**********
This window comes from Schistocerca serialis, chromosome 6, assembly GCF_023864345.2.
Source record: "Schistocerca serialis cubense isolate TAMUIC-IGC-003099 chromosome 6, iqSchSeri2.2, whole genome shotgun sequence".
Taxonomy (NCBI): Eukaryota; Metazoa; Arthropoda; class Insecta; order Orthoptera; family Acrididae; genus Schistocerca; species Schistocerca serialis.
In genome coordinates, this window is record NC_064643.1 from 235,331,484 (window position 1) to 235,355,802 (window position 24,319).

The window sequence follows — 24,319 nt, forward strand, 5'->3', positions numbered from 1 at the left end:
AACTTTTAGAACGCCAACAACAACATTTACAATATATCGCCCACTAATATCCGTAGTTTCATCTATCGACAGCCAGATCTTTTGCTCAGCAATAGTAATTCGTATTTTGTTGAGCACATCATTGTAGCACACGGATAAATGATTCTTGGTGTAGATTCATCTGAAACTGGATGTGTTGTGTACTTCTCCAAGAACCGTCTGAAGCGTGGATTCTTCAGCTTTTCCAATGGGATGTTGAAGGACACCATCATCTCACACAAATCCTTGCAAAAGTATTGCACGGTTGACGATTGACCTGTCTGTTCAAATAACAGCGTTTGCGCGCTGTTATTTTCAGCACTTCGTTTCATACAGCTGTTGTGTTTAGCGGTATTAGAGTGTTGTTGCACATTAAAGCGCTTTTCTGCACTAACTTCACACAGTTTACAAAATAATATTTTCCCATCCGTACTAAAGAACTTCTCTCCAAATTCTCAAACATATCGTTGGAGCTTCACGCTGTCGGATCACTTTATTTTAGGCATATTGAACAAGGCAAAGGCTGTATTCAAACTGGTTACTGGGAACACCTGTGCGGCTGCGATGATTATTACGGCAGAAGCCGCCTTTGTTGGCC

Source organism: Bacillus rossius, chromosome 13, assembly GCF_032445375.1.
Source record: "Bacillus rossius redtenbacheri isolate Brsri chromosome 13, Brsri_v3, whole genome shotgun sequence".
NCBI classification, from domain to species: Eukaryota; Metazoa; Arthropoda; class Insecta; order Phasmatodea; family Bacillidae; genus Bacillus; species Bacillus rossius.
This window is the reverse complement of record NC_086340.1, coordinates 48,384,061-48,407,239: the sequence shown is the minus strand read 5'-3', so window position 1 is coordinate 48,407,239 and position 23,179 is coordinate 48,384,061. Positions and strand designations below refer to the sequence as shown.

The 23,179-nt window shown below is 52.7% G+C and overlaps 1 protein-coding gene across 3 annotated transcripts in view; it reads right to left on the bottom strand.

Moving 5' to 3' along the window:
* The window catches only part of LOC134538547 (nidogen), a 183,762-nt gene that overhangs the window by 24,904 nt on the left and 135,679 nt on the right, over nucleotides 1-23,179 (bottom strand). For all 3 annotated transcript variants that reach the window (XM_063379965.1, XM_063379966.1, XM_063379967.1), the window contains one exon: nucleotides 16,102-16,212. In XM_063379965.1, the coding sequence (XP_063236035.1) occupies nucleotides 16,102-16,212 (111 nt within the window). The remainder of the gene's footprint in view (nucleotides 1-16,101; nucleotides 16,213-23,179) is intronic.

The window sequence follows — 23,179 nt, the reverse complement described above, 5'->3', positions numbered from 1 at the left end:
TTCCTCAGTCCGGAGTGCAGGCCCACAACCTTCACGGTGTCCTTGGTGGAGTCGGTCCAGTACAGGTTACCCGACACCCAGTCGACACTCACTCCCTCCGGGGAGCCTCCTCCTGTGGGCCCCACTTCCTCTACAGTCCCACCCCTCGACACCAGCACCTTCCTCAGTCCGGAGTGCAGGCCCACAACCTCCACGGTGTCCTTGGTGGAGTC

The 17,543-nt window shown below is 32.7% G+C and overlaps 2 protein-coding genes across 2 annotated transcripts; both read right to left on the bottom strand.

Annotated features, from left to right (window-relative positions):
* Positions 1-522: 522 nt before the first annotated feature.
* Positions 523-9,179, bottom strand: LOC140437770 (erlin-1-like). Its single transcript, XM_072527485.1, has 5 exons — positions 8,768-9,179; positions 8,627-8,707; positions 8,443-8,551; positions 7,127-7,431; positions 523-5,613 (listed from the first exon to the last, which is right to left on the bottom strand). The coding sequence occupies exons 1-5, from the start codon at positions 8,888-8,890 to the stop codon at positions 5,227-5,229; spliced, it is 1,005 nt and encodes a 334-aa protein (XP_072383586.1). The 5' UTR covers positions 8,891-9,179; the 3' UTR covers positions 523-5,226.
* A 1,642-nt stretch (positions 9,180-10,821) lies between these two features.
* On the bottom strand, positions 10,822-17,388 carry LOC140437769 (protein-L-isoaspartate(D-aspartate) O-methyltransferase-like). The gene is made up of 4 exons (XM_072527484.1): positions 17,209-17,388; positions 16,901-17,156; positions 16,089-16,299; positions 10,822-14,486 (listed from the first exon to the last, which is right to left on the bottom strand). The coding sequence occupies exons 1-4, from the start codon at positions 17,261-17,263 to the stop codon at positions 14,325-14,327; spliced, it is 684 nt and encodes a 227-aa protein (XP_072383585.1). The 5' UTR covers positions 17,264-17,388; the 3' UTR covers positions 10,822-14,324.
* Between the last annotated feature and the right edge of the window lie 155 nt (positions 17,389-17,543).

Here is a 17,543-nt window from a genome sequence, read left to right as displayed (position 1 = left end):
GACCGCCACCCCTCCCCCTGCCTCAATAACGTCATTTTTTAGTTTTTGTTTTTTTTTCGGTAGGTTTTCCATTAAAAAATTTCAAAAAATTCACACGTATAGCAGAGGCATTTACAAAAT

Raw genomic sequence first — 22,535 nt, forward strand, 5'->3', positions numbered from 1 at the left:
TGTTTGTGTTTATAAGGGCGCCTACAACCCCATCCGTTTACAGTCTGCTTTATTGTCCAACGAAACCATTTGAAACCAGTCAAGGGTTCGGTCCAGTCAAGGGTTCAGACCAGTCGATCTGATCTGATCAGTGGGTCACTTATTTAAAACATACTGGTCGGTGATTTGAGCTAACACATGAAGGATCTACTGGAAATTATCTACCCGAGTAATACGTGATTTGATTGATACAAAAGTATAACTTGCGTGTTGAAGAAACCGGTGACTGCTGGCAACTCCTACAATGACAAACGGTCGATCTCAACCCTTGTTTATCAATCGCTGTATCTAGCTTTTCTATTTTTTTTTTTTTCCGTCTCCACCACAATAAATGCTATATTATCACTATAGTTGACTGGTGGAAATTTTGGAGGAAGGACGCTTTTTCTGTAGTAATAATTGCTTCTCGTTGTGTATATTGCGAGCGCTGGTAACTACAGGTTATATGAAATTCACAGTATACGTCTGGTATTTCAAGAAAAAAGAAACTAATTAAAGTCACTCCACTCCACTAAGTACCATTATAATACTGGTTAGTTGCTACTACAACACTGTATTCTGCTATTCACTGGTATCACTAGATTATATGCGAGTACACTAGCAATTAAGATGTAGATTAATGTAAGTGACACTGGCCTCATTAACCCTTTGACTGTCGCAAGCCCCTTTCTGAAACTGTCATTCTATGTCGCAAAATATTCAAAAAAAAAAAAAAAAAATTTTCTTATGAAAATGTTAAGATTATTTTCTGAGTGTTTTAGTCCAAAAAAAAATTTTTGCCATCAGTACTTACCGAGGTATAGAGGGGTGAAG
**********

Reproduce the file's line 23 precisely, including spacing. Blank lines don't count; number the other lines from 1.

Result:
Here is a 17,543-nt window from a genome sequence, read left to right as displayed (position 1 = left end):